To live your life is not as simple as to cross a field’ Boris Pasternack.
Nick Bullock has made something of a reputation as one of the leading chroniclers of modern mountaineering and rock climbing; via the social media, articles and now his second book, ‘tides’. This covers the period from 2003 up to 2016. The first of these dates marks the year he left his job as a PE Instructor in the Prison service, based at a high security institution in Leicester. For 15 years acting out a role as a warder, helping to keep behind locked doors some of those who society wishes to hold and keep off their streets. Many of whom are damaged souls, with little hope of rehabilitation. At this happening Bullock was 37 years old, and to decide to leave such a career post and a settled life to become a full time climber was by any reckoning, a bold step?
Before moving on to the meat of the book, the climbing, I wish to make an observation about prison life, I just cannot believe that the 15 years of his previous career has not made Bullock into the climber he has now become. Questioning his own motivation and sometimes racked by self doubt; at others totally dedicated and positive about living the life of a full time climber, and in the arena of expedition climbing becoming one of its leading exponents. I think if you have been exposed to prison life and its denizens, to subsequently freely move around in open country, to watch the bird and animal life, to chart an array of stars in the night sky, and observe a grove of flowers, it must provide experiences that are so heightened by the previous knowledge of, other humans, living almost like caged animals. I write with a little knowledge about these conditions, for I was many years ago for a short period of time a prison visitor.
The book is made up of 36 short chapters, and their headings give some sort of feeling as to the stories they tell of extreme rock climbs, and committing expeditions; ‘love and hate’, ‘death or glory’ ‘the pitfalls of a peroni model’ ‘that’s rowdy dude’ ‘slave to the rhythm?’ and so many other such do get the reader set up for what is to come. Some of the writing is so dense that I had to go back and re-read parts of the action to quite understand its significance. And so with the writer living in his van (having let his house in Leicesteshire), he commutes in this between Llanberis, Scotland and Chamonix. Outstanding climbs are made on the sea cliffs of Anglesey, in the Pass, Glencoe/The Ben/Lochnagar and the Mont Blanc Range. And as the chapters progress the authors companions are also centre stage for he is climbing with some of the leading ‘stars’ of the period;, Kenton Cool, Al Powell, Steve House, Nico Favresse, Andy Houseman, Jon Bracey and James McHaffie. Someone who he climbs with a lot, and who plays many roles in the stories of his climbs is ‘Streaky’, Graham Desroy, who for some reason Bullock always refers to as ‘The Hippy’. Most of the time poor old Streaky is scared witless by the action, particularly on the sea cliffs, but for those of us who know him well, this is a part of his put on persona, for he is actually a very competent and outstanding climber in his own right. I might be accused of Yorkshire favouritism here for Graham was once a part of the Leeds Mafia, editing the area’s guidebooks. (In passing Cool, Bercy and Powell also cut their climbing teeth in the same milieu)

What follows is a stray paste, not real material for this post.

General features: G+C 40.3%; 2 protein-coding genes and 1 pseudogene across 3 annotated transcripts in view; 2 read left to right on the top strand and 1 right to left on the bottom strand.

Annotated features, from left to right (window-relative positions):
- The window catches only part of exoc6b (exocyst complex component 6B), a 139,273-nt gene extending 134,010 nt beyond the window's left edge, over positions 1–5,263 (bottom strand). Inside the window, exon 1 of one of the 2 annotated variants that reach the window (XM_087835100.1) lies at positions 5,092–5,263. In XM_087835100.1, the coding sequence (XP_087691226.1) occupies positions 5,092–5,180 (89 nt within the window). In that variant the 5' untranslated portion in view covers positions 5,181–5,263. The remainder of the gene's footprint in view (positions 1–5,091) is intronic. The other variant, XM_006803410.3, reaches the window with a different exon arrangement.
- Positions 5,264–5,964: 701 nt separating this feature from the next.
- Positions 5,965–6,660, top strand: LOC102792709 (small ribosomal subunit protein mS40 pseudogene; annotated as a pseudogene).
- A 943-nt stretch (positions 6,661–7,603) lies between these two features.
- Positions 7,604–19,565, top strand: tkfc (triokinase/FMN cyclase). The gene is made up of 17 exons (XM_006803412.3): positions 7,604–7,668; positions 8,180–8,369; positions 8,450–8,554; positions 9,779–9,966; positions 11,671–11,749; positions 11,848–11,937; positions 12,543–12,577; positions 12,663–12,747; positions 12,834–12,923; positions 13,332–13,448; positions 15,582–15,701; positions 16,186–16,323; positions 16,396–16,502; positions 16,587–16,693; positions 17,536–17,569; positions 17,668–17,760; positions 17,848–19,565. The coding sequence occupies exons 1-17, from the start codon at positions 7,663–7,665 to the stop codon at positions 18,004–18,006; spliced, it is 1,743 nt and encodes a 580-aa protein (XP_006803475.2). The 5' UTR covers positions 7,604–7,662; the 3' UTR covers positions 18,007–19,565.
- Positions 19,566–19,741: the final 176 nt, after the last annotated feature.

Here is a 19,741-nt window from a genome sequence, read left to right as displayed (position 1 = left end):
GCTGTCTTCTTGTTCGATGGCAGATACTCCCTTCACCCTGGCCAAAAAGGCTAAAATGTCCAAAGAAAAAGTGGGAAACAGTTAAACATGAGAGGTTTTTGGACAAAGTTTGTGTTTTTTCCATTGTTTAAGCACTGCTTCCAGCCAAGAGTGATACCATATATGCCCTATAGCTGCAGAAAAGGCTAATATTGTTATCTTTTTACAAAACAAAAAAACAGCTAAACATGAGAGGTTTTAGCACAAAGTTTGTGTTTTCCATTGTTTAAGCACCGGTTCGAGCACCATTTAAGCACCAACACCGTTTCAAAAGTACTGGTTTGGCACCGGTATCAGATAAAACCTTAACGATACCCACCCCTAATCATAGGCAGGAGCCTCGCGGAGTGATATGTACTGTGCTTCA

He does not spare himself or his companions as the action unfolds, and I suppose as a former Prison officer one might be thinking about people and their motivations. Who you can one really rely on and who might just be talking a good game, bolstered by past glories? Once again as in some other recent climbing stories, we are let in on the authors very private life, his wish for a deep relationship with some female who he can gel with, but each of these attempts fails, some leaving deeper scars than others. One can imagine the dedication to keep up such a climbing life, year in year out wears down companions if not the author, but everyone if they survive gets old and now into his early 50’s Nick must be wondering what might yet still be in store in climbing terms? I do have an example for him, an old friend from Geneva, Jean Juge climbed the North Face of the Eiger when it was still for tigers only, more than thirty years ago in his late ‘sixties’.
There is so much climbing that it is hard to keep up, but one that sticks with me is the confrontation with Stevie Haston, who when he discovers that on a route of his ‘Melody’ on Craig Doris, Bullock had been trying to remove his original protection pitons, by then very old and rusty, to replace them with new pins. Stevie came a steaming to the crag, warning of dire consequences if he went ahead with his plans. Bullock actually thought he might be physically attacked by Stevie who can look and act very ferociously, but actually he is a gentle kind soul beneath his hard exterior. I used to meet him occasionally in London at the Mile End Wall, as did my eldest son when he was a music student in the Capital. Haston would willingly spend his time encouraging us lesser mortals up his favourite problems. Bullock returned to ‘Melody’ at a later date, bolstered by Streaky, and led the route without too much fuss, and only relying on Stevie’s ancient pegs for protection.